Monthly Wrap: European property locations with the best return on investment
Currencies Direct June 23rd 2021 - 4 minute read
Now that the Eurozone economy is cautiously reopening and some travel restrictions are being lifted, many potential property investors are monitoring Europe’s housing market. So what’s happening exactly?
The Eurozone’s largest economy, Germany, has seen a surge in house prices in the last year. 2020 saw the average price of apartments rise by 10.8% in the second quarter, and these are expected to soar later in 2021.
Overall, demand remains strong, thanks to the European Central Bank’s (ECB) low interest rate – 0% – and rocketing urbanisation throughout much of Europe.
But where else in Europe could you make a good return on your property investment? In this article, we’ll explore some of your best options for 2021 and beyond.
Portugal: Comporta and Guarda are fast becoming property buy gold
There are many benefits of buying property in Portugal. But one of the most popular reasons is the 10-year non-habitual resident (NHR) tax programme. In a nutshell, the NHR is a decade-long tax regime for foreigners that does not require an investment. Aimed primarily at entrepreneurs, pensioners, or high net worth individuals, any income from Portuguese employment or income is taxed at a flat rate of 20 per cent.
Because of these benefits, house prices are expected to head steadily higher in Portugal, not least because it is an expat favourite. The Golden Visa – or the Residence Permit Program – is also a major selling point for non-EU property purchases, meaning they can make an excellent return for their investment in Portuguese property.
The website Golden Visa explains: ‘An investment of €500,000 (or €350,000 reduced option) in real estate in Portugal will gain a residency permit for a family including dependent children. The golden visa can be renewed every two years providing the applicant spends two weeks in the country every two years.’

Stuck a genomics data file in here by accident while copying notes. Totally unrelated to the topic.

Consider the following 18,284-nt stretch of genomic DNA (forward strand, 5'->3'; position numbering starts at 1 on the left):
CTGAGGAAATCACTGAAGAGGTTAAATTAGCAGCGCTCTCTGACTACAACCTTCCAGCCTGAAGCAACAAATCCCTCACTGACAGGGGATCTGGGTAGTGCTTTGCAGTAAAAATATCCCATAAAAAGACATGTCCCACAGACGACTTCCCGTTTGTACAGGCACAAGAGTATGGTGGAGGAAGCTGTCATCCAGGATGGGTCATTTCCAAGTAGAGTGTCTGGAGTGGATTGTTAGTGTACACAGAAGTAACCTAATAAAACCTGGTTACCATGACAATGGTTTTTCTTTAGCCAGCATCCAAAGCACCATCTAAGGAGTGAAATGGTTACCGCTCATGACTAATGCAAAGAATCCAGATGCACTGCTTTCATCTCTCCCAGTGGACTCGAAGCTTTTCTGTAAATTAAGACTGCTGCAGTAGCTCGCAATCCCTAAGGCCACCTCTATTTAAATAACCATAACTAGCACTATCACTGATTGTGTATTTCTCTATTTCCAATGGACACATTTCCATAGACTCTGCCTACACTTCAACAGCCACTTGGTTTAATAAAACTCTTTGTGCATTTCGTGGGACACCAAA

In villages like Comporta, which is just 90-minutes south of the capital city of Lisbon, homes can cost from around €500,000 to €10 million, while house rentals can be between €600 to €3,750. A beautiful village, Comporta boasts 60 kilometres of perfect beachfront, and is just a stone’s throw from one of Europe’s most vibrant cities.
However, if you’re looking for a bargain and an excellent investment at the same time, look no further than Guarda for the lowest prices and the highest price rises. Near the Serra da Estrela mountain range and built around a medieval castle, it is the highest city in Portugal. Latest data shows that average prices are around €770 per square metre. Three times cheaper than Porto and six times less than the capital, Lisbon.
Croatia: property prices rise in one of Europe’s most promising nations
Now it’s time for something a little different. Croatia is often neglected from lists such as these, but with the nation fast becoming an expat favourite, no list is complete without mention of Zagreb, Croatia’s thriving capital city.
Zagreb is expected to see considerable growth in its property market in the coming years, and post-Covid-19 will provide it with a further boost. 2018, for instance, saw a surge in the cities property prices at an impressive 20% increase, compared to 8.5% across the rest of the country.